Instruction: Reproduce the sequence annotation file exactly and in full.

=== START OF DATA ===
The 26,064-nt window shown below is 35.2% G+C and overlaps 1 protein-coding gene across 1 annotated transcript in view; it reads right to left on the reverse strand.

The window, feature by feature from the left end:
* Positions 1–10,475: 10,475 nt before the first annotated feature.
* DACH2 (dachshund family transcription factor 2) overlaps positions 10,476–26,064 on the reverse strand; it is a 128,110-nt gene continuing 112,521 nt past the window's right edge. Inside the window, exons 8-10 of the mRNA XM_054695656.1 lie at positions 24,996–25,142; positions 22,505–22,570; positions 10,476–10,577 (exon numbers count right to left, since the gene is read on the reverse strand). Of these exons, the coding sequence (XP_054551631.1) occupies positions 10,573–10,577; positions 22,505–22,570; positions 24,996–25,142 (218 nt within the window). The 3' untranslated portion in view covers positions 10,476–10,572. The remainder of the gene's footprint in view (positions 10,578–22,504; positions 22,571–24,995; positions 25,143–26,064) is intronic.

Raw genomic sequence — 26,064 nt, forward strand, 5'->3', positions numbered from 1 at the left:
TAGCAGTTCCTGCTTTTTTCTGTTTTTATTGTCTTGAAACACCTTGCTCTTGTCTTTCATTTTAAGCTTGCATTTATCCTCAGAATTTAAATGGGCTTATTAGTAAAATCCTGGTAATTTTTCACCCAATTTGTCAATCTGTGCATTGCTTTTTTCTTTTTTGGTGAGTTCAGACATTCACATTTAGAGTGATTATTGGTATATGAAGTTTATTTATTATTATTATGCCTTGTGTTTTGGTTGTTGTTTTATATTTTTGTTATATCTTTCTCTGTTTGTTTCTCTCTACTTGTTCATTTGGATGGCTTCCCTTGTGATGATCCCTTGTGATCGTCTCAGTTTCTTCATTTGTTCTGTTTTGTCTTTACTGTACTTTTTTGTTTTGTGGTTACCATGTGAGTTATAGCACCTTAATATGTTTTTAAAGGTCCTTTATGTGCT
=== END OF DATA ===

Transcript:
The 26,064-nt window shown below is 35.2% G+C and overlaps 1 protein-coding gene across 1 annotated transcript in view; it reads right to left on the reverse strand.

The window, feature by feature from the left end:
* Positions 1–10,475: 10,475 nt before the first annotated feature.
* DACH2 (dachshund family transcription factor 2) overlaps positions 10,476–26,064 on the reverse strand; it is a 128,110-nt gene continuing 112,521 nt past the window's right edge. Inside the window, exons 8-10 of the mRNA XM_054695656.1 lie at positions 24,996–25,142; positions 22,505–22,570; positions 10,476–10,577 (exon numbers count right to left, since the gene is read on the reverse strand). Of these exons, the coding sequence (XP_054551631.1) occupies positions 10,573–10,577; positions 22,505–22,570; positions 24,996–25,142 (218 nt within the window). The 3' untranslated portion in view covers positions 10,476–10,572. The remainder of the gene's footprint in view (positions 10,578–22,504; positions 22,571–24,995; positions 25,143–26,064) is intronic.

Raw genomic sequence — 26,064 nt, forward strand, 5'->3', positions numbered from 1 at the left:
TAGCAGTTCCTGCTTTTTTCTGTTTTTATTGTCTTGAAACACCTTGCTCTTGTCTTTCATTTTAAGCTTGCATTTATCCTCAGAATTTAAATGGGCTTATTAGTAAAATCCTGGTAATTTTTCACCCAATTTGTCAATCTGTGCATTGCTTTTTTCTTTTTTGGTGAGTTCAGACATTCACATTTAGAGTGATTATTGGTATATGAAGTTTATTTATTATTATTATGCCTTGTGTTTTGGTTGTTGTTTTATATTTTTGTTATATCTTTCTCTGTTTGTTTCTCTCTACTTGTTCATTTGGATGGCTTCCCTTGTGATGATCCCTTGTGATCGTCTCAGTTTCTTCATTTGTTCTGTTTTGTCTTTACTGTACTTTTTTGTTTTGTGGTTACCATGTGAGTTATAGCACCTTAATATGTTTTTAAAGGTCCTTTATGTGCT